University Museums and Collections (UMACs) sit within the confluence of the Higher Education Sector and; the Creative and Cultural Industry which places UMACs in an exciting space for revolutionary and interdisciplinary practices; allowing for the blossoming of new ideas and interesting conversations around many pertinent contemporary topics. But occupying this position also open UMACs to unique issues and challenges that not often faced by other cultural institutions.
So how do UMACs adapt to an ever-changing higher education landscape, ride the shifting tides of pedagogy and endure structural changes to funding and management in their parent universities? How do we instill qualities such as resilience and adaptiveness into future and emerging professionals, to allow their careers to grow and cultivate their passion and sense of being to benefit UMACs into the future?
The UMAC Futures group was created by the UMAC Board in September 2018 and will combine two streams: Emerging Professionals and Future of UMACs. Emerging Professional groups are a growing segment of cultural and creative professionals; up and coming pratitioners that are driven by their passion for what they do and the need to connect and share with other like-minded people. The emerging professionals of now are the professionals of the future, cultural leaders that will take the helm in the care and preservation of our heritage and culture.
The second stream will investigate the future of UMACs, how UMACs will be in the future, what shape will they take and what roles will they play. It will explore futureproofing and foresight for the sector in areas of policy and practice in uncertain futures. To achieve this would require the input of the emerging professionals of today.
The frameworks underpinning UMAC Futures is one draw upon interdisciplinary and cross-cultural sources. One of these frameworks is the concept of Ikigai, A Japanese concept loosely translated to “the reason for being” or “thing that you live for”. This could scaffold the conversations within the group around the passions that UMAC professionals possess and how it translates into their work in the diverse world of UMACs. How professionals begin their careers in UMACs and how it had made their career meaningful or how UMACs have ignited the fire in an emerging professional’s soul. How to cultivate this passion or make one’s life meaningful and fulfilled through working with collections and museums is important to the survival of the profession and sector.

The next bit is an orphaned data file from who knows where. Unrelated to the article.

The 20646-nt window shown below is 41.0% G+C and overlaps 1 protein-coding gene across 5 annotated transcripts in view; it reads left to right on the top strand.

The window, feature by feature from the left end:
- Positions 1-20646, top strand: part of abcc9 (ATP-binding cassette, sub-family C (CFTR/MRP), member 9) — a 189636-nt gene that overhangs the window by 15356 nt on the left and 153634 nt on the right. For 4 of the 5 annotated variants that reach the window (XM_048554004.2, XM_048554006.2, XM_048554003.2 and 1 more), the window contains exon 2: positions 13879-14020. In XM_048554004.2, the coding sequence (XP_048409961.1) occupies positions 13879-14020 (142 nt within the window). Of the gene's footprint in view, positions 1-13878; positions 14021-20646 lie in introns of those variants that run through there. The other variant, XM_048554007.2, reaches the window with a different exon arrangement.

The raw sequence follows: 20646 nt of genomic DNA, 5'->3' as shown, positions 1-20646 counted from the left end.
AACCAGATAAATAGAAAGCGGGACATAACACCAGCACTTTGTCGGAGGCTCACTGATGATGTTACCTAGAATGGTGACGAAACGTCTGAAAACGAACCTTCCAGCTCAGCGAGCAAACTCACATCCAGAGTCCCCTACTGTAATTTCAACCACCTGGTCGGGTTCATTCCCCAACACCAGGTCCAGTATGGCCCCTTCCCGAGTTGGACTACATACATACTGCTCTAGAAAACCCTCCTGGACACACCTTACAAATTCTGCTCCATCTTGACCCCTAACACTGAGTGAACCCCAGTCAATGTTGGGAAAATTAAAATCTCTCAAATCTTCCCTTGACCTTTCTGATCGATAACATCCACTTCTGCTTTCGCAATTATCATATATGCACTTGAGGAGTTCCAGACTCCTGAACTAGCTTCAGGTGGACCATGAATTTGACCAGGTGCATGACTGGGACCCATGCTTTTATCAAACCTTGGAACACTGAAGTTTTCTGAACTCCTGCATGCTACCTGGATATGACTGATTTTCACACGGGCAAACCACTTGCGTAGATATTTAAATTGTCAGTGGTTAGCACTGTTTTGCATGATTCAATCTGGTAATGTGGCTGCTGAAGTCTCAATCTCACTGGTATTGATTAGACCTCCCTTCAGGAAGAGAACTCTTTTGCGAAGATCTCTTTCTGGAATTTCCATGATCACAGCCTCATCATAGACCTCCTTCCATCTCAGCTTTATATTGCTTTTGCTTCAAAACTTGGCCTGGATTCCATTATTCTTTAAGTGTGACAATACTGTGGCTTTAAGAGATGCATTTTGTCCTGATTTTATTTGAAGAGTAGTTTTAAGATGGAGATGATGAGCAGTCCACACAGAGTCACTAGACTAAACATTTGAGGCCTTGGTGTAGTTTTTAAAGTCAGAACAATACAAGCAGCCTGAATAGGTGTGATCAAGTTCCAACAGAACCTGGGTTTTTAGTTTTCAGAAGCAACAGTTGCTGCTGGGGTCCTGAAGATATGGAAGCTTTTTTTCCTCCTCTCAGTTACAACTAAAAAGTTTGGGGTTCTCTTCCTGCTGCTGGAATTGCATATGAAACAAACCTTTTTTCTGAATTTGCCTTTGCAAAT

The second framework would be that of Future Heritage, a body of work that is gaining traction with heritage circles. Future Heritage begins with premise that heritage is fundamentally concerned with assembling futures. it explores notions of, among others, how the future will affect or create future heritage practices, how heritage values transform over the future and how it affects heritage landscapes or material culture and managing the diversity within non-traditional heritage disciplines or areas such as biology, nuclear physics and space. Some key writers in this field are Rodney Harrison, Cornelius Holtorf, John Schofield, Elizabeth Merritt and Sharon Macdonald among others.
The cross interaction between emerging professionals and the future of UMACs will produce interesting outcomes and be more beneficial to emerging professionals than just purely a networking group with the goals of networking and mentoring amongst emerging and established professionals but also to generate new ideas on the future of UMACs.
Heritage Futures https://heritage-futures.org/about/
Center for the Future of Museums https://www.aam-us.org/programs/center-for-the-future-of-museums/
To be announced
To be announced